I have just posted a (rough) draft of my latest paper, entitled Avatar Experimentation: Human Subjects Research in Virtual Worlds to SSRN. Virtual worlds make such great research testbeds precisely because people act in a lot of ways (especially economic ways) as if the virtual world were real. But that complicates ethical research design: you can’t engage in activities that threaten the subject’s digital property or community, for example. This raises human subjects research issues that a lot of Institutional Review Boards may not immediately take into consideration. Here’s the abstract — but the important part is that this is still a work-in-progress (it’s coming out in a symposium issue of the U.C. Irvine Law Review next year), and I would love comments or suggestions.
Abstract: Researchers love virtual worlds. They are drawn to virtual worlds because of the opportunity to study real populations and real behavior in shared simulated environments. The growing number of virtual worlds and population growth within such worlds has led to a sizeable increase in the number of human subjects experiments taking place in such worlds.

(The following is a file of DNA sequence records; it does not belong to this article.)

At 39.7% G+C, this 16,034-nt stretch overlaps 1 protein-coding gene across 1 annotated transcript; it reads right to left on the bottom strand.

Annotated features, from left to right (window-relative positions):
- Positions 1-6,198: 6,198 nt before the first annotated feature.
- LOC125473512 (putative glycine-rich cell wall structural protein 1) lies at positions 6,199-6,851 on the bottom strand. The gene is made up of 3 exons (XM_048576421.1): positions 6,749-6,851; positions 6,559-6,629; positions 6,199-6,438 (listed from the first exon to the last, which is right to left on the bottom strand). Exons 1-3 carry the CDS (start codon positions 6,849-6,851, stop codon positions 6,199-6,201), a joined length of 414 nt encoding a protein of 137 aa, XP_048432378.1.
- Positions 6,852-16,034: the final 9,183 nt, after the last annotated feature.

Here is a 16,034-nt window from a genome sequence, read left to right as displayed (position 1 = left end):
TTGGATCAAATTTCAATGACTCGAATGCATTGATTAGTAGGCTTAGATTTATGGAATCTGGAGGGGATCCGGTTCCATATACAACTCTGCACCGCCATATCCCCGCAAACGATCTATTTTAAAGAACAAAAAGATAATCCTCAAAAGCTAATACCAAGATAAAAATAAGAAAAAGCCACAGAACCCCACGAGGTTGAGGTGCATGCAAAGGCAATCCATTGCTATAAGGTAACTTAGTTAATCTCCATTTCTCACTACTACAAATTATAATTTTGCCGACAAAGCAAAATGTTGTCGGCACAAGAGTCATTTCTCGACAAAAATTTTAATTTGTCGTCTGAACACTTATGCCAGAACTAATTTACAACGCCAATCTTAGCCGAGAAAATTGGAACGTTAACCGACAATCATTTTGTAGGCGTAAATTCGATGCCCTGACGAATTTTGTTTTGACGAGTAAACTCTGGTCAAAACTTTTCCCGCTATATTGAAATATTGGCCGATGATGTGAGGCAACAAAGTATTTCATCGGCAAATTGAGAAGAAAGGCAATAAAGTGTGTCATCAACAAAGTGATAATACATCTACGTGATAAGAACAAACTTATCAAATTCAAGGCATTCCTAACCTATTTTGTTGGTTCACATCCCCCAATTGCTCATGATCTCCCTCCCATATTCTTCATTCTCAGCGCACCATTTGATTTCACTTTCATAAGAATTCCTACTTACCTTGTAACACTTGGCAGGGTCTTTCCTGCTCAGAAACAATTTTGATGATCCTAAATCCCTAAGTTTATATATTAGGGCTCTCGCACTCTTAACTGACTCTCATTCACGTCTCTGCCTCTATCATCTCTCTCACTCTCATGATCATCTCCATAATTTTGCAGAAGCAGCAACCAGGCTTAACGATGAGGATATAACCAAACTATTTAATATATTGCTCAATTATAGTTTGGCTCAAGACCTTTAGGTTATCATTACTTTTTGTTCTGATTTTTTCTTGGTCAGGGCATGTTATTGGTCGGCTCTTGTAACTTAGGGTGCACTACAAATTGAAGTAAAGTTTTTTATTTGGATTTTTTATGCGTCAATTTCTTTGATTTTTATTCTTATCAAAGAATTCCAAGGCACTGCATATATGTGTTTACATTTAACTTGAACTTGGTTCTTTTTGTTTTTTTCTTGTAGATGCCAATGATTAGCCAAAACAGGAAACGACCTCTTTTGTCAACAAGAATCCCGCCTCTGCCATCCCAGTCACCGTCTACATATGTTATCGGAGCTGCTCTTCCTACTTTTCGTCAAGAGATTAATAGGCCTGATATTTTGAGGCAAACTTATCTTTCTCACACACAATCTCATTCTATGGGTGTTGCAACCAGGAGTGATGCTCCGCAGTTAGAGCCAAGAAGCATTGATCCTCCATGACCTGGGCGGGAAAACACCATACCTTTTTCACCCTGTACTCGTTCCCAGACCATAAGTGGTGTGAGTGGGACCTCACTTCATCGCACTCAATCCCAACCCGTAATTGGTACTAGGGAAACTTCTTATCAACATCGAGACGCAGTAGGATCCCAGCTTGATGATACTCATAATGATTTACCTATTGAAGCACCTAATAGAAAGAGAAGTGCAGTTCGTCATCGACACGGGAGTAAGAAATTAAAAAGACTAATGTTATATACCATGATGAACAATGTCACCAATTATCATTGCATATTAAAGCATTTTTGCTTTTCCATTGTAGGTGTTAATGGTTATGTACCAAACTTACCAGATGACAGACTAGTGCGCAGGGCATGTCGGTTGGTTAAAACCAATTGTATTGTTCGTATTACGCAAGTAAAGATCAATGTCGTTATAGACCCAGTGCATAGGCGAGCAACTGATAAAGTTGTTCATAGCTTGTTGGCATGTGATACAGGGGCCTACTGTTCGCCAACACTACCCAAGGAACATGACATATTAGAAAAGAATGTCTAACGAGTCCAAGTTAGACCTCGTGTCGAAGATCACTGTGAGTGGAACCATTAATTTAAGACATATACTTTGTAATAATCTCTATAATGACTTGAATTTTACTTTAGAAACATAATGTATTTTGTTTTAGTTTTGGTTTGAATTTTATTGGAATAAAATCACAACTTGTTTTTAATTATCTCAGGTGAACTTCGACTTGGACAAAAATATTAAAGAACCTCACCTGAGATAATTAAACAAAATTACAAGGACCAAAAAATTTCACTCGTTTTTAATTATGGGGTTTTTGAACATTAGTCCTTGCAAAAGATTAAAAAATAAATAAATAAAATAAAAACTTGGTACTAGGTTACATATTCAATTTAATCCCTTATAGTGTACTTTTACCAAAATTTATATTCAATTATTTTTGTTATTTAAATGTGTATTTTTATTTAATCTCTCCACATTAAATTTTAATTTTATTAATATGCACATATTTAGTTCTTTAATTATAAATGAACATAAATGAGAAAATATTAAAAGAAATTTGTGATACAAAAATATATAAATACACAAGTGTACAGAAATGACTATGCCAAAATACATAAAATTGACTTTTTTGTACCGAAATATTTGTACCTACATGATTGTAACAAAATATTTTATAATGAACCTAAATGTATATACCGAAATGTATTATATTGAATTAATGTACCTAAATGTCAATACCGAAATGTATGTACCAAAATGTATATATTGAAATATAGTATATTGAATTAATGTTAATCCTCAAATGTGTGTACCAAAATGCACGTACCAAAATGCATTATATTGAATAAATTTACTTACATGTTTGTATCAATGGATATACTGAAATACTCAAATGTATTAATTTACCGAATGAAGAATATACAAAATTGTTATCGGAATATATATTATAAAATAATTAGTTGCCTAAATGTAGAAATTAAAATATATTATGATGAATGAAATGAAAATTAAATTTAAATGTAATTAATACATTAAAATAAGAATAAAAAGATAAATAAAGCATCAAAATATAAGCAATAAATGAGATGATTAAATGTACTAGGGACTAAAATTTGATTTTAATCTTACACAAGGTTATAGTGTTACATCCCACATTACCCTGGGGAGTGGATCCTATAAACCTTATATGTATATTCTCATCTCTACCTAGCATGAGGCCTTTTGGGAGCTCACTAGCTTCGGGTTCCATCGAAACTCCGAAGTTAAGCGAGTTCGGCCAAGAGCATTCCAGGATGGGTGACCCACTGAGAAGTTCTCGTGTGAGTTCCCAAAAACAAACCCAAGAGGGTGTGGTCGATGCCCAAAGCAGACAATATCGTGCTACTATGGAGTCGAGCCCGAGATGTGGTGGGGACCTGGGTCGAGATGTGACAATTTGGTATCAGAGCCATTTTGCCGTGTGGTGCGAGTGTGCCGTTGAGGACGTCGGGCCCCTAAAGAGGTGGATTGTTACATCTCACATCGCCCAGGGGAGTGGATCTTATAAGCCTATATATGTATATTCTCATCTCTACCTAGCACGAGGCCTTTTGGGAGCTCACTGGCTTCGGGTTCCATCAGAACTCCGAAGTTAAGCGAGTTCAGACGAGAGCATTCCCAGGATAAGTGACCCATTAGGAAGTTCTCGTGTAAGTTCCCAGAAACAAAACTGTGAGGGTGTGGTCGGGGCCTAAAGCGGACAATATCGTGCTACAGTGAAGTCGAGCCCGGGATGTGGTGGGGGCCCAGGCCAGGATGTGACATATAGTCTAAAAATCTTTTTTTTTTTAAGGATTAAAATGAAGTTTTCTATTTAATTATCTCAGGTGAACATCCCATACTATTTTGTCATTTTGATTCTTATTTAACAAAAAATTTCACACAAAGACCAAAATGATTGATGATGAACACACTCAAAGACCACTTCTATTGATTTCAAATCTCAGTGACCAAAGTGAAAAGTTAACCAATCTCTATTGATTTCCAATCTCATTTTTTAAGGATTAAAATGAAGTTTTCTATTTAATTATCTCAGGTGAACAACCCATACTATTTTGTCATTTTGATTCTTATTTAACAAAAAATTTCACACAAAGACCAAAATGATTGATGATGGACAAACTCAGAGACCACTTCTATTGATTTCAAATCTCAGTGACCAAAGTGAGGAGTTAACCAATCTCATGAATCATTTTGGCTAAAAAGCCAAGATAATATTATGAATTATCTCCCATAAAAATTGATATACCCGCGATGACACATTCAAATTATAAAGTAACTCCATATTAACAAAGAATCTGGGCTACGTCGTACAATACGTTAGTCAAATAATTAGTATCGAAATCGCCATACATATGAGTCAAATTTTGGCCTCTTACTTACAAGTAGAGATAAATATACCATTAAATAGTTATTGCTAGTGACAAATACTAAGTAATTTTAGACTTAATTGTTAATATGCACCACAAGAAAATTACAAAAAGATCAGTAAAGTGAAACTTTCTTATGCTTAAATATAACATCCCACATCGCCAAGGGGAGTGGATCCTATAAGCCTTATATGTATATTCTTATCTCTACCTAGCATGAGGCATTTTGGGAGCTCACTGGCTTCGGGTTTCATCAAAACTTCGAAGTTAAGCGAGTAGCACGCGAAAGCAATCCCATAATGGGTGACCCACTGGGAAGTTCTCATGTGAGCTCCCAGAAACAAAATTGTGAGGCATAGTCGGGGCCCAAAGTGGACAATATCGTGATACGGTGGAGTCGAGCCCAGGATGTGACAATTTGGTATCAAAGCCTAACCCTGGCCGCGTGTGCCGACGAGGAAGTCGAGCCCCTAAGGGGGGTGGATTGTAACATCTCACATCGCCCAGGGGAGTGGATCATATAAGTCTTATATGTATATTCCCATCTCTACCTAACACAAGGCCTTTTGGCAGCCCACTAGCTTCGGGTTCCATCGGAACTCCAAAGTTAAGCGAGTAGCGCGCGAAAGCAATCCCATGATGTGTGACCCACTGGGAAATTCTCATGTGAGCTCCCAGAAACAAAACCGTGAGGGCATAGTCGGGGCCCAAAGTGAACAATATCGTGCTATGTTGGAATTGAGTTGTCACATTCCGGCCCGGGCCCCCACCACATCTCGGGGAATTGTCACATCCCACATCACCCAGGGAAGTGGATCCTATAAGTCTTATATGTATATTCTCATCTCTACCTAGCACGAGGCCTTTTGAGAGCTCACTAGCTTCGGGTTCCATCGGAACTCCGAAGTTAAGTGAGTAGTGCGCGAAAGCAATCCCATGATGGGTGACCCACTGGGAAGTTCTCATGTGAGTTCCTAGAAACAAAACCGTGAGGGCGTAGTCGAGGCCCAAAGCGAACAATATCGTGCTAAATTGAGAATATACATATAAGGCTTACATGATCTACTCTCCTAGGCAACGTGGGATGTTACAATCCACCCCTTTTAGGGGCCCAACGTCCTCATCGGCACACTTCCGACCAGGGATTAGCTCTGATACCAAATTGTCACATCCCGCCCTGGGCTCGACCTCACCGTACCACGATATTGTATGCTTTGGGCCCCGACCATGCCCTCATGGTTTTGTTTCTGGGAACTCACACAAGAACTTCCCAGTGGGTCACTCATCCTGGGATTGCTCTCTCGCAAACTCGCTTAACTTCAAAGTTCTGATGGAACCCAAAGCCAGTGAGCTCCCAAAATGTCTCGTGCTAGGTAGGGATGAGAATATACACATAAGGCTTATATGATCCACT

Virtual world users care deeply about their avatars, their virtual property, their privacy, their relationships, their community, and their accounts. People within virtual worlds act much as they would in the physical world, because the experience of the virtual world is “real” to them. The very characteristics that make virtual worlds attractive to researchers complicate ethical and lawful research design. The same principles govern research in virtual worlds as the physical world. However, the change in context can cause researchers to lose sight of the fact that virtual world research subjects may suffer very real harm to property, reputation, or community as the result of flawed experimental design. Virtual world research methodologies that fail to consider the validity of users’ experiences risk harm to research subjects. This article argues that researchers who put subjects’ interests in danger run the risk of violating basic human subjects research principles.
Although hundreds of articles and studies examine virtual worlds, none has addressed the interplay between the law and best practices of human subjects research in those worlds. This article fills that gap.